Pilea fontana (Black-fruited Clearweed)

Plant Info
Also known as: Lesser Clearweed, Bog Clearweed
Family:Urticaceae (Nettle)
Life cycle:annual
Habitat:part shade; wetlands, moist shaded woods, lakeshores, moist prairies
Bloom season:July - September
Plant height:4 to 20 inches
Wetland Indicator Status:GP: OBL MW: FACW NCNE: FACW
MN county distribution (click map to enlarge):Minnesota county distribution map
National distribution (click map to enlarge):National distribution map

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Detailed Information

Flower: Flower shape: indistinct Cluster type: panicle Cluster type: whorled

[photo of flowers] Separate male and female flowers, both small and indistinct, green to pale yellow and densely packed in horizontally spreading, irregular panicles about 1 inch long arising from leaf axils in the upper half of the plant.

Leaves and stems: Leaf attachment: opposite Leaf type: simple

[photo of leaves] Leaves are opposite, elliptical to egg-shaped, 1 to 5 inches long, the tip pointed, the base rounded to wedge-shaped, on a stalk about half as long as the leaf blade. Leaves are thin and somewhat translucent with three prominent veins from the base. Surfaces are shiny with scattered short hairs on the upper surface. Edges are toothed, sometimes double toothed. Stems are sometimes branched but usually not, very fleshy and translucent, somewhat squarish, very smooth and shiny.

Fruit: Fruit type: seed without plume

[photo of fruit] Fruit is a flattened, teardrop-shaped dry seed, up to 1/16 inch long and 75-85% as wide.

[photo of seed] Surfaces are unevenly textured, solid deep purple to black with a narrow band of green all along the outer edge.


Pilea fontana is one of two native clearweeds in Minnesota, the other is Dwarf Clearweed (Pilea pumila). They are nearly impossible to distinguish but for the size, shape and color of their fruit (achenes). As described, P. fontana's fruit is broader than P. pumila, and evenly dark pigmented across its surface except for the green edging. P. pumila's achene is proportionately narrower, with scattered dark pigment spots against light green, usually denser towards the ends. As its common name - Black-fruited Clearweed - suggests, the difference is discernible with the naked eye while still in the panicle, though some more darkly pigmented P. pumila may be more easily confirmed by collecting some fruit into the palm of your hand for closer inspection.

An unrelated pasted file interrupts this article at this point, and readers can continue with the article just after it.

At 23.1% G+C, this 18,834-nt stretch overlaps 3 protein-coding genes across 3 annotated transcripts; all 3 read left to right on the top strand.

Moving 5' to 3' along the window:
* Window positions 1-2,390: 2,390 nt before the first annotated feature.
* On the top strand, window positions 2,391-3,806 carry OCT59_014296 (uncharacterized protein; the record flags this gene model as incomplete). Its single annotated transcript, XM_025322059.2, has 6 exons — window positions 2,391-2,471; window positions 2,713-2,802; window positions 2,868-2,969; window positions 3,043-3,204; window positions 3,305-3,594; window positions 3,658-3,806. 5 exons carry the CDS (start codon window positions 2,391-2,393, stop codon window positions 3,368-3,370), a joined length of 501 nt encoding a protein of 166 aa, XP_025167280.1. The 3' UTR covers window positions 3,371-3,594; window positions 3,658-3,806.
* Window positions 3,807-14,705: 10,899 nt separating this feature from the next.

Some references note differences in the degree of translucency between the two species, but these are not reliable traits to distinguish them in the field. Even when the two are side by side the differences are too subtle for a positive ID. Of note is that Flora of North America states the two are not often encountered together, even though their habitats and distribution ranges overlap considerably. The leaves of the two Pilea species are similar to other members of the Nettle family, most closely to False Nettle (Boehmeria cylindrica), which has more spike-like flower clusters and leaves more finely serrated with more than 3 prominent veins scattered along the midrib, and Wood Nettle (Laportea canadensis), which has stinging hairs and is a considerably larger plant.

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More photos

Photos by K. Chayka taken at Ordway Prairie, Pope County. Photos courtesy Peter M. Dziuk taken at Long Lake Park, Ramsey County, Westwood Hills Nature Center, Hennepin County, and at Ordway Prairie. Seed photos courtesy Rick Haug.


Have you seen this plant in Minnesota, or have any other comments about it?

Posted by: Craig - Chatfield, N Fillmore County
on: 2016-08-13 11:36:09

I have large large patches of this. It seems to grow where I've killed wild garlic. There are a few wild garlic plants mixed in with these making it harder to kill/find all the wild garlic.

Posted by: Frank - western Hennepin County
on: 2016-08-29 14:25:22

These come up mid to late summer -often in zones where I've seen Jewelweed. I thought they might be an invasive, so hard to tell when it's a new plant to me and they are wide spread. They grow in our woods, along the edges mostly, very little sun, but some dappling or an hour or two tops. They are flowering now, and grow about 24 inches tall. Glad to see we don't have another invasive on our hands.

Posted by: jerry k - On Rice Creek, Fridley, Anoka County, Minnesota
on: 2017-09-03 19:38:46

I too found that this plant seems to profit from the eradication of garlic mustard. It must be that the allelopathic effects from the garlic mustard at least benefit this one native species. It wasn't very common before the garlic mustard invasion, but after eliminating the garlic mustard, it now totally blankets the forest floor in my back yard. Glad to discover it's native at least! Hopefully the native microbiota in the soil will recover and other native species will return.

Posted by: Robin Fox - St Paul
on: 2018-07-23 16:47:38

Like others, I've been surprised (pleased) by the "native" designation. But I do wonder on what basis that was established?

Posted by: Dawn - Annandale
on: 2018-08-11 10:15:04

Grows like crazy on my semi-shaded hillside/shoreline, also a favorite place for jewelweed. Luckily, it’s easy to pull.

Posted by: Danielle Stevenson - Apple Valley, Oaks Neighborhood
on: 2018-08-18 19:48:38

This started growing under our deck and along the shaded retaining wall. I would love to know: WHAT likes this plant, does it have any benefits to a habitat and should I try to relocate it (don't really want it where it is? Thanks!

Posted by: Kari - Sartell on Mississippi River
on: 2019-09-01 15:41:06

This acts like a perennial and spreads everywhere. It is easy to pull with shallow roots but it is very aggravating to say the least

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